Homeowner delinquency for Bank of America homeowners, among many others, is still an issue that is being combated here in the last of May as the factors which have driven many homeowners to the point of foreclosure still remain present despite improvements in some areas. While there are some Treasury reports that have shown the estimated number of homeowners delinquent on their home loan with Bank of America decreased, in relation to those who may qualify for a federal home loan modification program, it was reported that missed payments on home loans, among homeowners in general, increased in the month of April, but various reports from the housing market have been volatile throughout this year.
Also, there are mixed forecasts of what may become of the housing market in the future, but officials at Bank of America stated in mid-May that they have a positive outlook for the housing market, particularly in the area of home prices, as not only have issues related to unemployment remained a problem for many homeowners but decreased equity has led some homeowners to find themselves in a position where paying their mortgage is close to impossible. Yet, continued efforts from Bank of America and other major financial institutions continue to offer modifications and there are applications being accepted for state-specific plans from many major banks through efforts like the Hardest Hit Fund.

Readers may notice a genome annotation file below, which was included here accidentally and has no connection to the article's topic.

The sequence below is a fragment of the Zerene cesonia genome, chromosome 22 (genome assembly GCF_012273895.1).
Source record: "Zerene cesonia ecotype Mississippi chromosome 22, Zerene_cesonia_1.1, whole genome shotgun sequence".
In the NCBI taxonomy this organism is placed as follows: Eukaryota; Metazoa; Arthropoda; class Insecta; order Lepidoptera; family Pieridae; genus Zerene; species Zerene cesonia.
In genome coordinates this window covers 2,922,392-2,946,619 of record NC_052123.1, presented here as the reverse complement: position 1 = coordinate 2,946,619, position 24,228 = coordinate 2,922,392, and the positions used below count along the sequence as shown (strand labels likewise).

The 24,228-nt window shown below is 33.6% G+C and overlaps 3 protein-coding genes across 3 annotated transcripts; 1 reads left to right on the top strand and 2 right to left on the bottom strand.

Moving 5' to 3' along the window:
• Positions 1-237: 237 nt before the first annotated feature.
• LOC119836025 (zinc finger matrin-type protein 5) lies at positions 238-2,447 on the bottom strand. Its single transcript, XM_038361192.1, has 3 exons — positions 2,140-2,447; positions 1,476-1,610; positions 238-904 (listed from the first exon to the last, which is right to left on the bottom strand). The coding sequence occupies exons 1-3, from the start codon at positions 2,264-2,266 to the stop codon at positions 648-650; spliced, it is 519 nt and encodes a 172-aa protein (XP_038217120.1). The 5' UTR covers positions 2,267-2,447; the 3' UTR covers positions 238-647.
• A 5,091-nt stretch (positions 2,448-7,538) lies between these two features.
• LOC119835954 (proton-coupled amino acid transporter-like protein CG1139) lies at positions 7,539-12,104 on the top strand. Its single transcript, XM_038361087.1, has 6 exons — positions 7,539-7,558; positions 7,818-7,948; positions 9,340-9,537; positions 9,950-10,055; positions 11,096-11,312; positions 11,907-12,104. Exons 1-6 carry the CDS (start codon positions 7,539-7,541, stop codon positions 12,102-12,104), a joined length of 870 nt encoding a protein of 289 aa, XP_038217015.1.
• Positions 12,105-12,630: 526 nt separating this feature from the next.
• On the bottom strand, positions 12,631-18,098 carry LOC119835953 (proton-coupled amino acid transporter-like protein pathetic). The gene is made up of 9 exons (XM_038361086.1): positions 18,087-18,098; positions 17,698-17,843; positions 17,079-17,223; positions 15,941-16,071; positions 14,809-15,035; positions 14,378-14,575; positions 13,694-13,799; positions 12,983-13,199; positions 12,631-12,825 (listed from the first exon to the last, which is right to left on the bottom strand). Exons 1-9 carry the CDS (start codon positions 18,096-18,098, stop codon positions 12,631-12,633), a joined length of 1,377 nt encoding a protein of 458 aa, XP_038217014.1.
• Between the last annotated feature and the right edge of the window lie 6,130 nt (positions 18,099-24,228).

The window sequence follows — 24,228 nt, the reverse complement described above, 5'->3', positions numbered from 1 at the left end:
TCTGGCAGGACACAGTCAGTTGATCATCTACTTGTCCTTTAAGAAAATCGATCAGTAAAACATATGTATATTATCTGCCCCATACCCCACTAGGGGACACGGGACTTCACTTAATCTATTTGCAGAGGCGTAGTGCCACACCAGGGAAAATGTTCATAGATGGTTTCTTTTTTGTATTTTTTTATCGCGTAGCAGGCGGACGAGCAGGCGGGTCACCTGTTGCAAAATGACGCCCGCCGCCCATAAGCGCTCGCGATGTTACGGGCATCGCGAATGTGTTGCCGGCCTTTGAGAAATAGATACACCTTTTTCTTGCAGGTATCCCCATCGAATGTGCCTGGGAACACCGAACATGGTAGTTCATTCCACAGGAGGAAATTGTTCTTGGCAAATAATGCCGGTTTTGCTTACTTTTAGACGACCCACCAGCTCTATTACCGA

Yet, when it comes to home loan modification reports from the Treasury Department, delinquencies did decrease in the early part of 2011 for Bank of America homeowners as there were a little over 383,000 homeowners reported to be delinquent when the March 2011 report was released, but that was a decrease from the previous month where over 393,000 homeowners were estimated to be delinquent for 60 days or more on their home loan. The inability of a homeowner to make their mortgage payment is incredibly stressful in a variety of ways as some who may be facing unemployment are not only finding that their savings is being depleted, but they are scrambling to find more affordable monthly payments through modifications or state programs, and also some feel that long-term unemployment is going to remain a factor as to whether they will be able to keep their home in the later part of the year.
While there are areas of the country that are facing different results in their job markets, the national unemployment rate as of April stood at around 8.7% and, even though indications that private employers are beginning to add more job opportunities and even in some states unemployment rates are well below the national average, homeowners who have had setbacks in this area may still have a great deal of catching up to do when they fall behind on their home loan.
Yet again, exploring options early will be more beneficial for homeowners than simply trying to stay afloat in their current financial predicament, as there are states who will help homeowners that have missed payments by offering subsidies that will bring them current on their home loan if they qualify for these Hardest Hit programs. Talking with their servicer or housing counselor, though, can also open up more doors for homeowners who are unsure of how they can overcome problems related to their home loan delinquency, and potentially help them avoid foreclosure during tough personal financial times.